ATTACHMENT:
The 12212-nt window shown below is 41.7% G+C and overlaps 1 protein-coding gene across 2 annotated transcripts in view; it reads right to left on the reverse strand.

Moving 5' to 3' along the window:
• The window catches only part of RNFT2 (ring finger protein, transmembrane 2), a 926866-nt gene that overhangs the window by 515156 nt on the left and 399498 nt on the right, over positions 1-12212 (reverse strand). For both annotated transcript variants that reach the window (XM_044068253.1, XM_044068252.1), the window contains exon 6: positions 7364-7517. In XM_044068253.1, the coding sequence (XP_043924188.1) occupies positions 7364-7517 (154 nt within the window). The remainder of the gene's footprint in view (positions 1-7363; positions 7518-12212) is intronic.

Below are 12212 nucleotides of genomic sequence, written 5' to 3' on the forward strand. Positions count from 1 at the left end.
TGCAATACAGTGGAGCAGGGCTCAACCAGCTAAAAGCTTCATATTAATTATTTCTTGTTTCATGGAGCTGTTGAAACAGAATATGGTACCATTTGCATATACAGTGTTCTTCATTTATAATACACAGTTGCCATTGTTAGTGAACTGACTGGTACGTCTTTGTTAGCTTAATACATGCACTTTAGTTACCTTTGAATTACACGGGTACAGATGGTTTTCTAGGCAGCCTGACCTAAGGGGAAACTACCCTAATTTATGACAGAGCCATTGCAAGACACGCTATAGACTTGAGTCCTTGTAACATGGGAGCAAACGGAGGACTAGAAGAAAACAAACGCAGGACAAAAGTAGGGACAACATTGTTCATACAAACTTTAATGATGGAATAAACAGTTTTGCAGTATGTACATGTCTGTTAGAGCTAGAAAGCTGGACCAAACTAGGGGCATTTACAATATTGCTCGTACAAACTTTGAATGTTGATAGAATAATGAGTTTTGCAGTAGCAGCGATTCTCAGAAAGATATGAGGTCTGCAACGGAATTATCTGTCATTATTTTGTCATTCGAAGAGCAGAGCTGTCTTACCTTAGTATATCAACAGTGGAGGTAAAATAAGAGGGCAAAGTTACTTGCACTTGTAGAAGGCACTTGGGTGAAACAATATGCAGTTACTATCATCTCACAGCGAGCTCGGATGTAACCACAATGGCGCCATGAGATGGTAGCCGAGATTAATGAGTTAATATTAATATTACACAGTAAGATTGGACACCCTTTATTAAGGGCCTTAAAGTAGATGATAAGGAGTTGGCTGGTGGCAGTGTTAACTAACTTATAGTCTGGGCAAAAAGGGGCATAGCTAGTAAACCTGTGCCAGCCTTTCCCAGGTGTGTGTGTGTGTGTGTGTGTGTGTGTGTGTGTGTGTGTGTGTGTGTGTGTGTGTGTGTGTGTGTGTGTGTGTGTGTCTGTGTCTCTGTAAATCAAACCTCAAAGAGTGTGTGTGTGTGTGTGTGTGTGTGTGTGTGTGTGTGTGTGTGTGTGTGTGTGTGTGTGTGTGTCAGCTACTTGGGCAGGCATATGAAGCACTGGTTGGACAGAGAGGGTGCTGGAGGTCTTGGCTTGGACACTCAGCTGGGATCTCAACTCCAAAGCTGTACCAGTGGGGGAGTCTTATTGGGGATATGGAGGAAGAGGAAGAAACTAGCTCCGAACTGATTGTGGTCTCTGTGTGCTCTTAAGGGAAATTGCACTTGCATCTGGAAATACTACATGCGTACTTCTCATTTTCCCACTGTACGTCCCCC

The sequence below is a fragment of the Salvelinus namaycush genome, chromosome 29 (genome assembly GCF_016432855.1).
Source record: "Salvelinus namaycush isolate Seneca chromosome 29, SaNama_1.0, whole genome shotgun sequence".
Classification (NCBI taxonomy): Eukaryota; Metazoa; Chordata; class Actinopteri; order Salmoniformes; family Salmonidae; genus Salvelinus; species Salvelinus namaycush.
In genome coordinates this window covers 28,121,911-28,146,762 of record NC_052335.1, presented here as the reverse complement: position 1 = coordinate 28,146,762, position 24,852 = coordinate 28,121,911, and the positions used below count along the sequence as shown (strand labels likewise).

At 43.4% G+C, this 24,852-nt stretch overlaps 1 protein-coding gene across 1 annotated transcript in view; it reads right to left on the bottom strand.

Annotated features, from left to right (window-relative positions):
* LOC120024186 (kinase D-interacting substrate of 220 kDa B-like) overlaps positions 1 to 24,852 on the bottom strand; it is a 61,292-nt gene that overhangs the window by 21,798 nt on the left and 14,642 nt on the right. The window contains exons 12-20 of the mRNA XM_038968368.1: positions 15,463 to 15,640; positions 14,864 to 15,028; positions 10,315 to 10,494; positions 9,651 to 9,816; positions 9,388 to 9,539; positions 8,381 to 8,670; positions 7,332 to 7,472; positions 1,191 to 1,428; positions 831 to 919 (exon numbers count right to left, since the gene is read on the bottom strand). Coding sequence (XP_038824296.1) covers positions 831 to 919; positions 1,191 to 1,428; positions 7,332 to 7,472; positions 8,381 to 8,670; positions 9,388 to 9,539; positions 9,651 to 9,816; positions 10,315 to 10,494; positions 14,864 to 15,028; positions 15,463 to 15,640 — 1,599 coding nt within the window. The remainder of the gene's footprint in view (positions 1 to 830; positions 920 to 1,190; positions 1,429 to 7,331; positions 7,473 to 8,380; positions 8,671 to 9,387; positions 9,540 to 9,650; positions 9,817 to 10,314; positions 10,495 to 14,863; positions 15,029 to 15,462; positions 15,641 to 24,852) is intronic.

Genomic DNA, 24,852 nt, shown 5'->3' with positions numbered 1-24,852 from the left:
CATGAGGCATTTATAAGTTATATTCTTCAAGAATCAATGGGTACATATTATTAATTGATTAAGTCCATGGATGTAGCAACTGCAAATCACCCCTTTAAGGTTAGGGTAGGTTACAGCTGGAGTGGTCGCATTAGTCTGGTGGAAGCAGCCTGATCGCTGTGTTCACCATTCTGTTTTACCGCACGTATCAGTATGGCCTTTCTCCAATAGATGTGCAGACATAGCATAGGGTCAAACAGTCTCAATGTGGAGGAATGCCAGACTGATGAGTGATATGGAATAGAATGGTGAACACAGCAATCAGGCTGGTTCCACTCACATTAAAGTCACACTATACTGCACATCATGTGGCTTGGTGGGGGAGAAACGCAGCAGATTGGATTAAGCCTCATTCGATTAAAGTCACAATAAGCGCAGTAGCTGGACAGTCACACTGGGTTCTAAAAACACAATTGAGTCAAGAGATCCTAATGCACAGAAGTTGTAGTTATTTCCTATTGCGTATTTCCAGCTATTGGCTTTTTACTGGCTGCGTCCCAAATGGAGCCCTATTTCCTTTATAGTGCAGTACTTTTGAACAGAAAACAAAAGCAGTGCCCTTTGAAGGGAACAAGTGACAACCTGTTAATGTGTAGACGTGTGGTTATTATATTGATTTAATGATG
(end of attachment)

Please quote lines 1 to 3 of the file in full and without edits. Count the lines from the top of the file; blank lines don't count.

The 12212-nt window shown below is 41.7% G+C and overlaps 1 protein-coding gene across 2 annotated transcripts in view; it reads right to left on the reverse strand.

Moving 5' to 3' along the window:
• The window catches only part of RNFT2 (ring finger protein, transmembrane 2), a 926866-nt gene that overhangs the window by 515156 nt on the left and 399498 nt on the right, over positions 1-12212 (reverse strand). For both annotated transcript variants that reach the window (XM_044068253.1, XM_044068252.1), the window contains exon 6: positions 7364-7517. In XM_044068253.1, the coding sequence (XP_043924188.1) occupies positions 7364-7517 (154 nt within the window). The remainder of the gene's footprint in view (positions 1-7363; positions 7518-12212) is intronic.